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Damon, the main character, was born to a teenage mother who dies young due to addiction leaving Damon to enter the foster care system which is presented in a very negative way. Damon soon becomes known as Demon Copperhead due to his red hair. The neighbors, the Piggots, have always acted as a sort of pseudo family to Damon who is best friends with their grandson Maggot. Damon is able to work out of a terrible situation due to his outstanding football skills and the attention of some teachers; however, it seems he is doomed from the beginning as one terrible thing after another occurs: football injuries, girlfriend who is totally addicted stealing her disabled father's meds, and simply being surrounded by people who seem to have no way out of the rural Appalachia area. Even the Piggot's daughter, June, seems drawn back to the old town even after getting a degree and working as a physician's assistant. The people are either doomed to remain where they are or are treated as traitors if they leave.

This is a very depressing book, but one that is believable -- generations of rural poverty are really no different than urban poverty - lack of family support, poor schools, few employment opportunities, and the easy access to drugs of some kind, in this case oxycontin which is handed out so easily.
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LibraryThing member jnmegan
Only the most talented and intrepid novelist would dare to take on Charles Dickens and one of his most famous masterpieces. That Barbara Kingsolver is such an author is apparent with her outstanding rendering of Dickens’ David Copperfield. It may not be necessary to have read the original to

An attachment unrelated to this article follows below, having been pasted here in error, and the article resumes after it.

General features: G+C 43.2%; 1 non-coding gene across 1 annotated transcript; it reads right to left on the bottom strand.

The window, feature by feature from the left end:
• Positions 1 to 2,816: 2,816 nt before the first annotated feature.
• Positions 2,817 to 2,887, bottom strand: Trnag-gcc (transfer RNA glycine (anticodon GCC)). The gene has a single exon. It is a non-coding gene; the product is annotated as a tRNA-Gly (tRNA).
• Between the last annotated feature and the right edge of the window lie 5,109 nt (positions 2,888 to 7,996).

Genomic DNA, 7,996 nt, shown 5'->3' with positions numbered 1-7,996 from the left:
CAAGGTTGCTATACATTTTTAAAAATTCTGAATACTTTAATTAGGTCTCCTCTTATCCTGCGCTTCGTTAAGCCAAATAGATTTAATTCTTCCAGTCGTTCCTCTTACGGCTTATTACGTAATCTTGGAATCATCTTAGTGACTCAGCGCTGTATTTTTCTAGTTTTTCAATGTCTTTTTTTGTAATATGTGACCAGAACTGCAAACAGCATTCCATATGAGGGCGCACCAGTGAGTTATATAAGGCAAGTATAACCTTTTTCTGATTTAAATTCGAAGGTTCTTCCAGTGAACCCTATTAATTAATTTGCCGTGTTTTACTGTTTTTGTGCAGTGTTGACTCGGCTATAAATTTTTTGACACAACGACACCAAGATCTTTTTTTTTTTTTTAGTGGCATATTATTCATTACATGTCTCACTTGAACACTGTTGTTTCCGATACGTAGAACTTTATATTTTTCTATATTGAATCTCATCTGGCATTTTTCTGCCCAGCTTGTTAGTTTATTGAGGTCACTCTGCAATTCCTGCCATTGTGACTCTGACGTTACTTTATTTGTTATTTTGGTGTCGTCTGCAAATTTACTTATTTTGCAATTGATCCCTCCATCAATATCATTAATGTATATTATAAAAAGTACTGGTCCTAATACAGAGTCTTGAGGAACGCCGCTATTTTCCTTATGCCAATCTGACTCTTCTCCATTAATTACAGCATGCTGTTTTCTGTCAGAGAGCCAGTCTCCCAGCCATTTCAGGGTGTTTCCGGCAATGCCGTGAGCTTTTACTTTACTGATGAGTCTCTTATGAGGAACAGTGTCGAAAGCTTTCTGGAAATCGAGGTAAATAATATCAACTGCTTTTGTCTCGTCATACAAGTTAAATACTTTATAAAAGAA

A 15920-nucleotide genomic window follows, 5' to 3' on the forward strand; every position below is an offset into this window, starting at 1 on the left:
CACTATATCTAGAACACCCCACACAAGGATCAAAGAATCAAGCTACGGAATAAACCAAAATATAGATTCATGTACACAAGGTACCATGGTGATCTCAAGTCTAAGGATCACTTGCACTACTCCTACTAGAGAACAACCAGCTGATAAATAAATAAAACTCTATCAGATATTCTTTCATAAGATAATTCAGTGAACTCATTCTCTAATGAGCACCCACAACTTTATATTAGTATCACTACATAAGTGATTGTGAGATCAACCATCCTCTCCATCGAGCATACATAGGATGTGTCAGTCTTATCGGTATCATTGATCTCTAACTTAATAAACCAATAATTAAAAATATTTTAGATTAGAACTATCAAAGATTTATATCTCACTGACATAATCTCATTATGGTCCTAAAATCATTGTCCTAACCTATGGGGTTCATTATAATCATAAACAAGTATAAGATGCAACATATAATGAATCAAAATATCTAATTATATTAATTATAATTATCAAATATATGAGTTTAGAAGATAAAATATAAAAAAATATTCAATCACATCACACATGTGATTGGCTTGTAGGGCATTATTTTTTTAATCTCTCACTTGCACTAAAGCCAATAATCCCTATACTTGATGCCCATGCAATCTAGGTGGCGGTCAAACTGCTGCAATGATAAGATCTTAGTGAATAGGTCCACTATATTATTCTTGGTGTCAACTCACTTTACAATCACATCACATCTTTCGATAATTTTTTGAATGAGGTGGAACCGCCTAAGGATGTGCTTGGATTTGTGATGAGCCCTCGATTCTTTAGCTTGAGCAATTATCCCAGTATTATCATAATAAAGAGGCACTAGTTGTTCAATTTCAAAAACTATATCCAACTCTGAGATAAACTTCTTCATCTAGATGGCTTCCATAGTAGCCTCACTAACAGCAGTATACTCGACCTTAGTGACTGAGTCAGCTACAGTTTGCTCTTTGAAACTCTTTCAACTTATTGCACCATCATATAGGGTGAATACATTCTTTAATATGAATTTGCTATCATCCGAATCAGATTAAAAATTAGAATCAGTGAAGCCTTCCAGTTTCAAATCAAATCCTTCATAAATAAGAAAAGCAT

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enjoy Demon Copperhead but reading these two books in succession is extremely rewarding. Whereas Dickens places his unlucky David in Victorian England, Kingsolver has her Demon emerge from Appalachia in the early 2000s. Both narrators experience devastating hardship right from birth and are helped or hindered by a remarkable cast of fully fleshed and memorable secondary characters. Kingsolver embraces the classic bildungsroman theme, changing the names and circumstances for a fresh and relevant reinvention. Both books are sprawling, enthralling, and even repulsive at times. Demon Copperhead, however, is not merely a copy of David Copperfield—the fraught journey of Kingsolver’s hero provides a reminder that our societal ills and inequalities have not changed all that much.

Thanks to the author, Harper and NetGalley for an ARC in exchange for an unbiased review.
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LibraryThing member sleahey
Kingsolver's latest novel is difficult to read, mainly because it is so well written and the characters so believable. Told in the first person, adding to the immediacy, the narration covers many complex issues, such as opioid and alcohol addiction, poverty, social services, adolescence, and abuse.
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Demon faces insurmountable odds from his early childhood, and at times the downward spiral seems relentless during his "coming of age." A few positive relationships help Demon navigate repeated losses, disappointments, and betrayals, and keep the reader from feeling completely hopeless. It also helps that Demon's language sounds authentic and at times lyrical.
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LibraryThing member ELISE846
The writing was excellent, however, I did not care for the storyline.
LibraryThing member andsoitgoes
I highly recommend the audio version of this novel. The narrator, Charlie Thurston, is fantastic. A modern take on David Copperfield set in the 1990s Virginia.